Everlasting Moments Dir. Jan Troell

[IFC Films; 2009]

"Art is a kind of innate drive that seizes a human being and makes him its instrument," Carl Jung once said. "To perform this difficult office it is sometimes necessary for him to sacrifice happiness and everything that makes life worth living for the ordinary human being." It is this devotion to art -- and the undying belief that art can allow an artist to transcend everyday circumstances -- that drives Jan Troell's Everlasting Moments. Set in Sweden in the early part of the 20th century, the film follows Maria, a young mother who is married to an alcoholic, philandering, and abusive man named Sigfrid. She struggles to keep her family afloat as poverty nips at their door and Sigfrid returns home drunk, and often angry, night after night.

One evening, after a particularly harrowing fight with her husband, Maria finds a camera she won in a raffle early on in her romance with Sigfrid. Her moment of discovery is bittersweet, though, as the camera had inspired Sigfrid to propose to her in better days, joking that since they didn't know whose home the it should go to, they would simply have to create a home together. Though the camera gives her an outlet for expression, it also magnifies the miserable decline of her life with the man whom she once loved.

As Maria's life grows increasingly unhappy, over the course of countless pregnancies, ill children, and eventually the outbreak of war, she spends more and more time taking pictures, developing photos, and falling in love with the man who runs the camera store. Though Maria is a virulently independent woman who appears incorrigible in her unwillingness to forfeit to unhappiness, Troell layers on tragedy so thickly that Maria is nearly reduced to an emblem, rather than a real character. Her strength is admirable, but only believable if we can believe the notion that art can outlast any seemingly unendurable happiness. Her dedication to photography is all that remains of her by the end of the film, and the warmth and wholeness that defines her being at the beginning is reduced to little more than a distant memory.

Troell's landscape for the film is visually stunning, and he uses the underlying narrative of developing a photographic eye to offer long and beautiful shots of the Swedish countryside. Almost as a peace offering, he compensates for the depressing substance of the film with drawn-out frames of natural beauty. To the detriment of Everlasting Moments, though, he can't resist the urge to indulge in clichéd shots of butterflies and hummingbirds, which permeate the film and enhance the triteness of the storyline.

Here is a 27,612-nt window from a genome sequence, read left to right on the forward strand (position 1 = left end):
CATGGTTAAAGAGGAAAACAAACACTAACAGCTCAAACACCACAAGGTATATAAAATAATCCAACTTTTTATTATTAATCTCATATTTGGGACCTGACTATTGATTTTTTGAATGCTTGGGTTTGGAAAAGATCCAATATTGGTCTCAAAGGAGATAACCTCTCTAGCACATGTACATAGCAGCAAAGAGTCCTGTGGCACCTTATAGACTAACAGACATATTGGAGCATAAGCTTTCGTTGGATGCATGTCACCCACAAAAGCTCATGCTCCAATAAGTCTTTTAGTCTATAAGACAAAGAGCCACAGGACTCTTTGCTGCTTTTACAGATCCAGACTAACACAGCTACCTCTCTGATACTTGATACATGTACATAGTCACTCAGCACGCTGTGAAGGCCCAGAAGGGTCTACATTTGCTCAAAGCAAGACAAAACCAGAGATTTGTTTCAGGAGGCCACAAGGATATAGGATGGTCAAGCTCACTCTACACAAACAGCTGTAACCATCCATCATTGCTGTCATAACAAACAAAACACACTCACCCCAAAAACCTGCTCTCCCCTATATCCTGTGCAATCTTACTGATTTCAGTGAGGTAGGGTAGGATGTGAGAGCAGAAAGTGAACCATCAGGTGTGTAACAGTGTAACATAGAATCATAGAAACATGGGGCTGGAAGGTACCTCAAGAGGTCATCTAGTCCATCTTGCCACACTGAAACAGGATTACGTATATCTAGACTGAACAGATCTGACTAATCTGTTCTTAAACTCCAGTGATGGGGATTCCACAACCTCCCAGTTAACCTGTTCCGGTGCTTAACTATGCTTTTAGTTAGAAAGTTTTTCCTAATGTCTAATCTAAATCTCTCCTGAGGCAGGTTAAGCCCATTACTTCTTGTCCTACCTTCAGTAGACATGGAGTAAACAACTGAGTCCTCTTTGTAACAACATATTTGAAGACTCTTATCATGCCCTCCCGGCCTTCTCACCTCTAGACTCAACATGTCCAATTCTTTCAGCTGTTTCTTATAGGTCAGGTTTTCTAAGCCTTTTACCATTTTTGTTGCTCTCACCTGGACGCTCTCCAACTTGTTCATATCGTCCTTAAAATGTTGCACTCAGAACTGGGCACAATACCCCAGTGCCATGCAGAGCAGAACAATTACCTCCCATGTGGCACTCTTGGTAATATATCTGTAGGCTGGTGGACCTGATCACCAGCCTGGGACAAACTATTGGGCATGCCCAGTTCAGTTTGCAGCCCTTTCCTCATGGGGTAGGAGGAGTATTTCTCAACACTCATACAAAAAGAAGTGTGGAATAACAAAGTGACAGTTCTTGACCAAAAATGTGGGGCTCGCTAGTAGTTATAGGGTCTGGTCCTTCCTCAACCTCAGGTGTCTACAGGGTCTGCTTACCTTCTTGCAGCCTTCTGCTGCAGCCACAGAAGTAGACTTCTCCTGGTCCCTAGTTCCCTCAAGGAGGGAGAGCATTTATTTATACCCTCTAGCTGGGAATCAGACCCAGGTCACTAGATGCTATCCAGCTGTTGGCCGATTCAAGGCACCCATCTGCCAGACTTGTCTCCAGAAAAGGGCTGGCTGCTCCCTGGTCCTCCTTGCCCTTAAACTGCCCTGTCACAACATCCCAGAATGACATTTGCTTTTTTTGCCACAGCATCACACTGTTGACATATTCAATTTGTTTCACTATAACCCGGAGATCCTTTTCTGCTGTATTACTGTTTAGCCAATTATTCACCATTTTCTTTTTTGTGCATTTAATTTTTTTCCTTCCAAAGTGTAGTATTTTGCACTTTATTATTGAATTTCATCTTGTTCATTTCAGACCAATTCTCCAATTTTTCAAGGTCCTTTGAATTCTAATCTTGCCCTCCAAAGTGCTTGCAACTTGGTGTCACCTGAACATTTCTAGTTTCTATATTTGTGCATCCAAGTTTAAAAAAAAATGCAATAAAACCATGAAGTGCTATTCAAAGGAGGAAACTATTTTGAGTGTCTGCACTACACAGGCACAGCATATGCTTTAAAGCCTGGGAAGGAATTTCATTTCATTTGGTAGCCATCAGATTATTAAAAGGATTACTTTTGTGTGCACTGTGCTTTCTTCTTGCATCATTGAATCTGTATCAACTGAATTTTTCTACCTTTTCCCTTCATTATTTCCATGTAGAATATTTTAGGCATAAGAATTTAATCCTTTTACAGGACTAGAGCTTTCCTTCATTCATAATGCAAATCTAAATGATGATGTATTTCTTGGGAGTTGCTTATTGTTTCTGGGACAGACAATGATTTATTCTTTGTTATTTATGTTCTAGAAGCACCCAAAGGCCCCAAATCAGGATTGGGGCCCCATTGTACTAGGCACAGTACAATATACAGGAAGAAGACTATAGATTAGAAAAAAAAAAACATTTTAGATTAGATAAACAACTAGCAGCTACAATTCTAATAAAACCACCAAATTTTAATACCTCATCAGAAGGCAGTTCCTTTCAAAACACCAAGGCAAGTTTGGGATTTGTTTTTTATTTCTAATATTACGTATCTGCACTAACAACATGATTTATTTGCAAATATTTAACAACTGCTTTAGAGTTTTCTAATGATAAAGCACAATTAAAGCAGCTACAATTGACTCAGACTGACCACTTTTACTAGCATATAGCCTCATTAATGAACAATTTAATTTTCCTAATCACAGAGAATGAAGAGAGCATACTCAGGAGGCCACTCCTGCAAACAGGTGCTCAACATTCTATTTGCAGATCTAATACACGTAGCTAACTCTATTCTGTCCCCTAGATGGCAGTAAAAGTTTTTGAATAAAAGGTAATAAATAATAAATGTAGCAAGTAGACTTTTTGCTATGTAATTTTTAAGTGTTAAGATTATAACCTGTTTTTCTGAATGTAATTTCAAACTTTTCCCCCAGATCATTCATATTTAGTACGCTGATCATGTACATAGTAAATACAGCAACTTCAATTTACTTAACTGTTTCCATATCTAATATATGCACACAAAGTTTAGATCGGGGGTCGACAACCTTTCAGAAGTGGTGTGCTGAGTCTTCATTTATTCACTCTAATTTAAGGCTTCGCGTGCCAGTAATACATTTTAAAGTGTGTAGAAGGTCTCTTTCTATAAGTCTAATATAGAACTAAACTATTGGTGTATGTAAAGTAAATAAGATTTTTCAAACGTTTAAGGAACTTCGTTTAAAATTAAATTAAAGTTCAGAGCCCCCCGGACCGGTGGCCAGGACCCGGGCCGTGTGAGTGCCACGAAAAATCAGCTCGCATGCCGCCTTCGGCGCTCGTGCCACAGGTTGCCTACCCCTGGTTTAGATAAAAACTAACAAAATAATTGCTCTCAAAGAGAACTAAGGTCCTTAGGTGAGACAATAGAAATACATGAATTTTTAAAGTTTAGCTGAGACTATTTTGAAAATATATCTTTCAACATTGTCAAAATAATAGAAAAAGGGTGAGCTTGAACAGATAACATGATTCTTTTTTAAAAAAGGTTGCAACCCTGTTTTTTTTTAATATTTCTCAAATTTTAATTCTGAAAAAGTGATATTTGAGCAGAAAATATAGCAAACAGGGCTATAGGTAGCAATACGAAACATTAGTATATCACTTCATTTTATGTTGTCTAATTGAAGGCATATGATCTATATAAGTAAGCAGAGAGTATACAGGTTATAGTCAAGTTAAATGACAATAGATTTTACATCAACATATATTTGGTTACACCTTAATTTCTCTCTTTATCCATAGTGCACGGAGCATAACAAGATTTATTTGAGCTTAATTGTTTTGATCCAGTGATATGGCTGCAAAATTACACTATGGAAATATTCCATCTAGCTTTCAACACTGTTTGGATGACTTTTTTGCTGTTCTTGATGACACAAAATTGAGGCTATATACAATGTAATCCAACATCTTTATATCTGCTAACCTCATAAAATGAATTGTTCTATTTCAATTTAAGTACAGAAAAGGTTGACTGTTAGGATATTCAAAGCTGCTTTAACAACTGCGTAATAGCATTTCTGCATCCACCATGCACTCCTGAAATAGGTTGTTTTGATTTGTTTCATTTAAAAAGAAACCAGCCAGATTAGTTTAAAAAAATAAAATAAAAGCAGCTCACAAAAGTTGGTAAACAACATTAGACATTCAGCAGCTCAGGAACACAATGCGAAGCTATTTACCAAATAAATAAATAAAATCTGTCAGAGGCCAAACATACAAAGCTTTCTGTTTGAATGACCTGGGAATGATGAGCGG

Though Troell obviously feels tenderness for his characters, in the end they serve him primarily as a means to telling the story that he wishes to tell, rather than providing important tension within the film. Like Maria, Sigfrid is not quite believable, as he is too remorseful to be hated, yet not remorseful enough to sympathize with. Underlying the narrative of art as savior is a commentary on love, albeit a commentary that would be stronger were the two main characters more realistic. Though Sigfrid provides every reason for Maria to leave him, they remain together. The best reason Maria can proffer for their endurance is that maybe, despite all evidence to the contrary, she does love him, a suggestion that is as heartbreaking as it is sweet, suggesting that love and happiness are, at best, only loosely connected to one another.

Unfortunately, the sheer length of the film greatly detracts from its power as a work of art. The plot meanders through various twists and turns for several hours before coming to an all-too-certain end, which rings false in contrast to the ambiguity of the narrative that proceeded it. Troell cannot seem to decide on the most important aspect of his film, and so he lets love, art, violence, tragedy and despair mingle in a disjointed and undirected conversation with one another. Plot lines pile up, culminating, for the viewer, in confusion and irritation rather than poignancy. By the end of the film, instead of being overwhelmed by a powerful statement about any of the possible themes, there is a nagging sense that watching Everlasting Moments is little more than an exercise in endurance.

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